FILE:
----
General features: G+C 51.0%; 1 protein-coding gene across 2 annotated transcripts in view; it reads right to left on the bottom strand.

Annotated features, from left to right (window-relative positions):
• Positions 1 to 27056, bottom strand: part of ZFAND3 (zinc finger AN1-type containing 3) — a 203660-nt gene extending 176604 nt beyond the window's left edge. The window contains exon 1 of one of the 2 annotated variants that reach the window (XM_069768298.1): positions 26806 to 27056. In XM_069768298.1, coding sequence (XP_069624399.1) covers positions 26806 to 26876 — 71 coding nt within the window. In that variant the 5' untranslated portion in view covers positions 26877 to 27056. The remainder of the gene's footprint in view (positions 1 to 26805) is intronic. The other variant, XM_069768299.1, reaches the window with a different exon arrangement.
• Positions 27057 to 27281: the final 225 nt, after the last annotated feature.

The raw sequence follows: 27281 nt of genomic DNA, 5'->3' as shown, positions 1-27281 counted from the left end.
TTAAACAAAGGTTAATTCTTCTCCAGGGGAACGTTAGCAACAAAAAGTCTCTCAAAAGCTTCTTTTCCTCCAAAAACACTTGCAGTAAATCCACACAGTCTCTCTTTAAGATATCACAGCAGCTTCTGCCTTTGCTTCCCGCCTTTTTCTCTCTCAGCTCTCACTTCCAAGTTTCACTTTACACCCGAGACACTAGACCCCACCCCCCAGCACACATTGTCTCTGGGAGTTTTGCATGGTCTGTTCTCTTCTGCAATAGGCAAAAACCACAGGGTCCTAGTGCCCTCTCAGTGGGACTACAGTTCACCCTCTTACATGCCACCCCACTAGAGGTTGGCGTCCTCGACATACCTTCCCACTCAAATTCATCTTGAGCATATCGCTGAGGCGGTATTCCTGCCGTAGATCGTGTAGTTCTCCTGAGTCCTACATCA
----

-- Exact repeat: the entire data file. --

General features: G+C 51.0%; 1 protein-coding gene across 2 annotated transcripts in view; it reads right to left on the bottom strand.

Annotated features, from left to right (window-relative positions):
• Positions 1 to 27056, bottom strand: part of ZFAND3 (zinc finger AN1-type containing 3) — a 203660-nt gene extending 176604 nt beyond the window's left edge. The window contains exon 1 of one of the 2 annotated variants that reach the window (XM_069768298.1): positions 26806 to 27056. In XM_069768298.1, coding sequence (XP_069624399.1) covers positions 26806 to 26876 — 71 coding nt within the window. In that variant the 5' untranslated portion in view covers positions 26877 to 27056. The remainder of the gene's footprint in view (positions 1 to 26805) is intronic. The other variant, XM_069768299.1, reaches the window with a different exon arrangement.
• Positions 27057 to 27281: the final 225 nt, after the last annotated feature.

The raw sequence follows: 27281 nt of genomic DNA, 5'->3' as shown, positions 1-27281 counted from the left end.
TTAAACAAAGGTTAATTCTTCTCCAGGGGAACGTTAGCAACAAAAAGTCTCTCAAAAGCTTCTTTTCCTCCAAAAACACTTGCAGTAAATCCACACAGTCTCTCTTTAAGATATCACAGCAGCTTCTGCCTTTGCTTCCCGCCTTTTTCTCTCTCAGCTCTCACTTCCAAGTTTCACTTTACACCCGAGACACTAGACCCCACCCCCCAGCACACATTGTCTCTGGGAGTTTTGCATGGTCTGTTCTCTTCTGCAATAGGCAAAAACCACAGGGTCCTAGTGCCCTCTCAGTGGGACTACAGTTCACCCTCTTACATGCCACCCCACTAGAGGTTGGCGTCCTCGACATACCTTCCCACTCAAATTCATCTTGAGCATATCGCTGAGGCGGTATTCCTGCCGTAGATCGTGTAGTTCTCCTGAGTCCTACATCA